The navigated minimally invasive posterior decompression consisted of a unilateral laminotomy with crossover. The patient is placed in prone position with flexion of the thigh and legs.[26] The skin incision is performed over the spinous processes of the interested level. Unilateral incision of the muscular fascia and subperiosteal dissection of paravertebral muscles are performed up to visualize the spinous processes of the two interested vertebrae, the corresponding laminae, and the interlaminar space. The side of the access is defined according to clinical signs/symptoms and/or neuroradiological findings. A Williams retractor is positioned, and a small contralateral incision of the muscular fascia is performed just to visualize the contralateral surface of the spinous process of the upper vertebra. The navigation optical reference is clamped over the spinous process of the upper vertebra and positioned with an inclination toward the head of the patients to avoid interference with the microscopic view and surgical instruments. A baseline intraoperative low-dose 3D fluoroscopy is performed to acquire imaging for neuronavigation (O-arm Surgical Imaging, Medtronic Navigation, USA). At this point, the microsurgical technique is employed, and neuronavigation is ready to be used (Spine software, StealthStation S7, Medtronic Navigation, USA) [Figure 1]. A unilateral laminotomy is performed by a partial removing of the lower part of the upper lamina and the upper part of the inferior lamina using Kerrison rongeurs. The medial facet joint is slightly undercut as well as the basis of the spinous process on the midline. The ipsilateral ligamentum flavum is visualized and removed using rongeurs up to identify the dural sac. The ipsilateral radicular recess is identified with a navigated probe. This helped to qualitatively assess the entity of ipsilateral decompression. In case of non-satisfying unilateral decompression, a further lamina and ligamentum flavum resection is performed. At this point, the surgical table is tilted contralaterally to gain an appropriate working angle to visualize the contralateral recess. The contralateral ligamentum flavum is then removed with the use of rongeurs. The basis of the spinous process and the medial facet can be further undercut to better visualize the contralateral recess, the contralateral border of the dural sac and the corresponding emerging spinal nerve root. The extent of the contralateral decompression is then qualitatively verified with the navigated probe. If the tip of the probe can successfully reach the contralateral recess, the decompression is considered satisfying. If not, further resection of the ligamentum flavum and undercutting of the medial portion of the contralateral facet are performed. The progressive decompression of the contralateral recess is therefore evaluated under direct view and for the more lateral portion that is not accessible to the sight, through the progression and the degree of mobility of the navigated probe tip along and across the recess and the foramen. The more is the removed ligamentum flavum and the soft tissue contralateral decompression, the easier will be to reach the contralateral recess using the tip of the navigated probe. This will be evaluated also through the visual feedback on the neuronavigation screen [Figure 2]. At the end of the procedure, a second low-dose 3D fluoroscopy is performed. The entity of decompression is now qualitatively and quantitatively evaluated using the neuronavigation probe on the post-decompression scan, and the extent of the unilateral bone removal in a lateromedial direction is measured at the level of the larger portion of the laminotomy [Figure 2].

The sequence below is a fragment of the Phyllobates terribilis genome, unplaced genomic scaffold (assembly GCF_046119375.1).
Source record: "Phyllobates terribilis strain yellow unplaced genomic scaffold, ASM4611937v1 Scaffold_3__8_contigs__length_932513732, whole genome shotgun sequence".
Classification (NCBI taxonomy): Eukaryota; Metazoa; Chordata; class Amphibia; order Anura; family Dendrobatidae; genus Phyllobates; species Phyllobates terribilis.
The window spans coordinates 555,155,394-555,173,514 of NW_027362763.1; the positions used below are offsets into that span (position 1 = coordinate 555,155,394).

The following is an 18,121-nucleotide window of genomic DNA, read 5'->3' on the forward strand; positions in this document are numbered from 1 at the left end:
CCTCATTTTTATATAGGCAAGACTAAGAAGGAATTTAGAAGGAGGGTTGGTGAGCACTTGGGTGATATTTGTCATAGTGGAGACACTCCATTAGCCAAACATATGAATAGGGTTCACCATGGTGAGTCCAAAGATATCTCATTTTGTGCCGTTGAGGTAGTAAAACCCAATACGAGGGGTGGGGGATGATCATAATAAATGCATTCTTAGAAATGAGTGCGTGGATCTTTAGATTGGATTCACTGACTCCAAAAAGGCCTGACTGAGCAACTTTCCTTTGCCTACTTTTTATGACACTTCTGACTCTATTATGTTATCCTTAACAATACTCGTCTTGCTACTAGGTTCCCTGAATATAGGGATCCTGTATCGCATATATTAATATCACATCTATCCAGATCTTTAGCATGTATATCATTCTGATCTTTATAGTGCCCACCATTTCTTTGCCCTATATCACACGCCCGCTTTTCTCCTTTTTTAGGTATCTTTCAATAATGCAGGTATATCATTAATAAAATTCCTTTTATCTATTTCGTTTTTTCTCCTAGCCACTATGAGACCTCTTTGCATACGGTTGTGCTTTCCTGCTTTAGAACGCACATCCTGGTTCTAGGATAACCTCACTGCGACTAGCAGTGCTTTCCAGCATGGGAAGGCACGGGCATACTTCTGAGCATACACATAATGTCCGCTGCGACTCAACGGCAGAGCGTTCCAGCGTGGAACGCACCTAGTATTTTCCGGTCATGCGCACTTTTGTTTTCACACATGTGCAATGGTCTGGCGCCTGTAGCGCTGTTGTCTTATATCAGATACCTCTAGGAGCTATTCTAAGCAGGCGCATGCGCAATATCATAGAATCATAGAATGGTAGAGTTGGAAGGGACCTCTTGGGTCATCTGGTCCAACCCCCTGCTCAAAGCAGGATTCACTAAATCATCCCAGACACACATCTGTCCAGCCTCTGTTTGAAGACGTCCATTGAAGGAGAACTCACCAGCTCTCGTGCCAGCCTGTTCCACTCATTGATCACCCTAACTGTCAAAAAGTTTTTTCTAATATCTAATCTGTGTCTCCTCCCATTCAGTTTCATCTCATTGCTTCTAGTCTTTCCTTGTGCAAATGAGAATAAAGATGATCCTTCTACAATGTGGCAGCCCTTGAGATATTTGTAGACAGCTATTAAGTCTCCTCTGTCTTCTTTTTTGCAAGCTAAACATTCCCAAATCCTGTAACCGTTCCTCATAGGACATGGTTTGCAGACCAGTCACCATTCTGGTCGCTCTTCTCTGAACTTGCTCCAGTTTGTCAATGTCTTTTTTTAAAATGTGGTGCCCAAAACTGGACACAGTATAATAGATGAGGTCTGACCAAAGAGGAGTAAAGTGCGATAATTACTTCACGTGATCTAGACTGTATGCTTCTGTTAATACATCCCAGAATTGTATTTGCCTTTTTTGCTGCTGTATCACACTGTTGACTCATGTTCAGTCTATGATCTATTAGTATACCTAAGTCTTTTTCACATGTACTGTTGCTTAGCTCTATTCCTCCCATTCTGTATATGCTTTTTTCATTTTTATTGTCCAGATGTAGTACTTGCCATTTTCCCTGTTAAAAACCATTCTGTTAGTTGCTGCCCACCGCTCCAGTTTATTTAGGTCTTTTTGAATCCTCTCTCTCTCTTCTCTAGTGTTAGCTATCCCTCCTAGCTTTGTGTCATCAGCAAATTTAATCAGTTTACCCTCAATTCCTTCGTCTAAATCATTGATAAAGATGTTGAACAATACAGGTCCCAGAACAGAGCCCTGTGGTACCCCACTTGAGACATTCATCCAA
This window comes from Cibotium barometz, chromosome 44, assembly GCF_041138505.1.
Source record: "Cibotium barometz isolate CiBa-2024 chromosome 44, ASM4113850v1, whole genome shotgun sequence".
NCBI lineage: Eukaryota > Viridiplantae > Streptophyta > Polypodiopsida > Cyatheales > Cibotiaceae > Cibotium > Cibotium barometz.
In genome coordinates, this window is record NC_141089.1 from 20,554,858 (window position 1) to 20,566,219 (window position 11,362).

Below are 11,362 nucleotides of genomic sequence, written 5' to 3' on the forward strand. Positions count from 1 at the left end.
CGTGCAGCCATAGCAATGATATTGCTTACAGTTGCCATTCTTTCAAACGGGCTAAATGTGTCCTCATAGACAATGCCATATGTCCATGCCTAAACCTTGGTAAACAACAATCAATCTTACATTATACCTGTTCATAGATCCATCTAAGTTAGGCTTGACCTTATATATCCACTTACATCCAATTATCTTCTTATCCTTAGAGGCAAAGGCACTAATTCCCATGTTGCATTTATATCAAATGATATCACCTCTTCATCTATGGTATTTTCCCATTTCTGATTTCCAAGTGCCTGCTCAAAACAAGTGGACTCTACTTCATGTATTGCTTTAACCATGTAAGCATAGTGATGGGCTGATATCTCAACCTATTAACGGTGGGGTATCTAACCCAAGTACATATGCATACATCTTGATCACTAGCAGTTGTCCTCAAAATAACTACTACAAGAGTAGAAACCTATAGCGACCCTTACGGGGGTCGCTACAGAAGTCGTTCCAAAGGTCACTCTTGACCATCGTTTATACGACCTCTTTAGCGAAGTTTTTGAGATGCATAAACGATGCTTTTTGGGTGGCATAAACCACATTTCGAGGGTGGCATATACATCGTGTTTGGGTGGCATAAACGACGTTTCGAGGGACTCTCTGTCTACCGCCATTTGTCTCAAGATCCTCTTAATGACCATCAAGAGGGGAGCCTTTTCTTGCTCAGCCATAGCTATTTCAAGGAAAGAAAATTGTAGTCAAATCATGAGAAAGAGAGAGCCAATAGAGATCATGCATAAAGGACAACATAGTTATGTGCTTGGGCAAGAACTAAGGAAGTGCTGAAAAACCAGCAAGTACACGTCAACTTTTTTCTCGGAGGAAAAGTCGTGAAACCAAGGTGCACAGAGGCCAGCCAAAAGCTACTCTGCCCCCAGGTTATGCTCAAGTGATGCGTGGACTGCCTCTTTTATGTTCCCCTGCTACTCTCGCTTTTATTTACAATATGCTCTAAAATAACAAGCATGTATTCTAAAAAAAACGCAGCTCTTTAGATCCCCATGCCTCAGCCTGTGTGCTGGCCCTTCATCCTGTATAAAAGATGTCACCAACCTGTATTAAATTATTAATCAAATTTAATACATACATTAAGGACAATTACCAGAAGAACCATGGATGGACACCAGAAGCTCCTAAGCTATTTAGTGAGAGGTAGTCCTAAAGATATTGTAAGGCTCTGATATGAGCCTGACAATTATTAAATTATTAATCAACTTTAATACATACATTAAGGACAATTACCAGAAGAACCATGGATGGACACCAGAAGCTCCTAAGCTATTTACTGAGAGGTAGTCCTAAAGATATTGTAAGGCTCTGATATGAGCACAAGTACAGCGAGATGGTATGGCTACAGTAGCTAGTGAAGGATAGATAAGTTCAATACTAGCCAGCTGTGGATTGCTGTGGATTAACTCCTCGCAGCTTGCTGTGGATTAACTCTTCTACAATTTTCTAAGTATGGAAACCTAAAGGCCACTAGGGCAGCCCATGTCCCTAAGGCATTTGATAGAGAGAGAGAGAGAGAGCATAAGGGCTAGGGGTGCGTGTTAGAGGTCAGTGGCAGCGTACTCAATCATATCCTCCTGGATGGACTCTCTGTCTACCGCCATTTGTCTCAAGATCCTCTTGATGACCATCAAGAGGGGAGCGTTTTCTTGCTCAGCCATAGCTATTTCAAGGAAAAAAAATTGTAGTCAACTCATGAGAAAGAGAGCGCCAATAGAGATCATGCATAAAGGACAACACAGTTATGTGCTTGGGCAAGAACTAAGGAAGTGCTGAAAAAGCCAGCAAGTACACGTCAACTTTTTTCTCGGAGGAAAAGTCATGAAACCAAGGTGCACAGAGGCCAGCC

Figure 1: An example of the intraoperative use of neuronavigation for the minimally invasive unilateral laminotomy with crossover in a case of lumbar degenerative stenosis. The blue stick and the green crosshair represent the navigation probe tip visualized in different planes and projections

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Figure 2: Case illustration of a patient affected by L4-L5 degenerative stenosis in Group A. (a) Preoperative axial MRI scan showing a narrowing of the spinal canal. (b) Intraoperative qualitative verification of the decompression of the ipsilateral (on the right) and contralateral (on the left) recesses. (c) Microscopic view of the neuronavigation probe used to verify decompression. (d) Three-dimensional fluoroscopy after decompression showing the maximal extent of the laminotomy that is intraoperatively quantified as 0.934 cm

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Patients in the control group were operated using the same microsurgical technique but without using intraoperative navigation.